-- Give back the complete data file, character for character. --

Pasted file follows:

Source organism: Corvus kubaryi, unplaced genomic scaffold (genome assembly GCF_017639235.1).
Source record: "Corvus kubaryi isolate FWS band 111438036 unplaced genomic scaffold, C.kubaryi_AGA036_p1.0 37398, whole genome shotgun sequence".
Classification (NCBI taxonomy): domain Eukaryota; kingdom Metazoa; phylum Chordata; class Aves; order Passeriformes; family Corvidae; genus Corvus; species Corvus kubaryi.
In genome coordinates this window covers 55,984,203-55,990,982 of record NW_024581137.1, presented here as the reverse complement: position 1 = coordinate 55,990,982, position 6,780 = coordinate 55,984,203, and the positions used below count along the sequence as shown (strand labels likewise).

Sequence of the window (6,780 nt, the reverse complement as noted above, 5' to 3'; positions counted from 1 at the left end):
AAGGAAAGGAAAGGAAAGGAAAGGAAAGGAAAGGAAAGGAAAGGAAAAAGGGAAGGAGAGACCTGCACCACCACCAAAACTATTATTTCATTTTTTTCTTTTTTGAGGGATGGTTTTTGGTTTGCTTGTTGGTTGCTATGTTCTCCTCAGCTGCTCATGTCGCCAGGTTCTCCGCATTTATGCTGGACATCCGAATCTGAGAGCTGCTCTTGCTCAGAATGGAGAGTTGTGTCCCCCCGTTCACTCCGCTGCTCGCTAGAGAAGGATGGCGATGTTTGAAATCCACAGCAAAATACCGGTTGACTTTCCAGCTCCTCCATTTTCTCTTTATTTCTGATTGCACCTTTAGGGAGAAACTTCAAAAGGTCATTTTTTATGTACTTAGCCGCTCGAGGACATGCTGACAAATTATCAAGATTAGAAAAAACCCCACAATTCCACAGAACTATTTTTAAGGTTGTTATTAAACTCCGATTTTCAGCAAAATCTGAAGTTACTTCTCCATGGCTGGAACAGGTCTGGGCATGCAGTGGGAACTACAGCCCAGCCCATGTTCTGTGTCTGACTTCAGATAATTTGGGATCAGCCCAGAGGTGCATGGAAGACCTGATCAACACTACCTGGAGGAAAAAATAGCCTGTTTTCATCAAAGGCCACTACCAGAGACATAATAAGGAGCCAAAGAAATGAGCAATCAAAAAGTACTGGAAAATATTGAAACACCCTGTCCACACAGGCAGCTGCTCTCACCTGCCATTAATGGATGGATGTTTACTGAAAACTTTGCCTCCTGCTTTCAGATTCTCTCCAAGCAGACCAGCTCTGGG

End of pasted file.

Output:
Source organism: Corvus kubaryi, unplaced genomic scaffold (genome assembly GCF_017639235.1).
Source record: "Corvus kubaryi isolate FWS band 111438036 unplaced genomic scaffold, C.kubaryi_AGA036_p1.0 37398, whole genome shotgun sequence".
Classification (NCBI taxonomy): domain Eukaryota; kingdom Metazoa; phylum Chordata; class Aves; order Passeriformes; family Corvidae; genus Corvus; species Corvus kubaryi.
In genome coordinates this window covers 55,984,203-55,990,982 of record NW_024581137.1, presented here as the reverse complement: position 1 = coordinate 55,990,982, position 6,780 = coordinate 55,984,203, and the positions used below count along the sequence as shown (strand labels likewise).

Sequence of the window (6,780 nt, the reverse complement as noted above, 5' to 3'; positions counted from 1 at the left end):
AAGGAAAGGAAAGGAAAGGAAAGGAAAGGAAAGGAAAGGAAAGGAAAAAGGGAAGGAGAGACCTGCACCACCACCAAAACTATTATTTCATTTTTTTCTTTTTTGAGGGATGGTTTTTGGTTTGCTTGTTGGTTGCTATGTTCTCCTCAGCTGCTCATGTCGCCAGGTTCTCCGCATTTATGCTGGACATCCGAATCTGAGAGCTGCTCTTGCTCAGAATGGAGAGTTGTGTCCCCCCGTTCACTCCGCTGCTCGCTAGAGAAGGATGGCGATGTTTGAAATCCACAGCAAAATACCGGTTGACTTTCCAGCTCCTCCATTTTCTCTTTATTTCTGATTGCACCTTTAGGGAGAAACTTCAAAAGGTCATTTTTTATGTACTTAGCCGCTCGAGGACATGCTGACAAATTATCAAGATTAGAAAAAACCCCACAATTCCACAGAACTATTTTTAAGGTTGTTATTAAACTCCGATTTTCAGCAAAATCTGAAGTTACTTCTCCATGGCTGGAACAGGTCTGGGCATGCAGTGGGAACTACAGCCCAGCCCATGTTCTGTGTCTGACTTCAGATAATTTGGGATCAGCCCAGAGGTGCATGGAAGACCTGATCAACACTACCTGGAGGAAAAAATAGCCTGTTTTCATCAAAGGCCACTACCAGAGACATAATAAGGAGCCAAAGAAATGAGCAATCAAAAAGTACTGGAAAATATTGAAACACCCTGTCCACACAGGCAGCTGCTCTCACCTGCCATTAATGGATGGATGTTTACTGAAAACTTTGCCTCCTGCTTTCAGATTCTCTCCAAGCAGACCAGCTCTGGG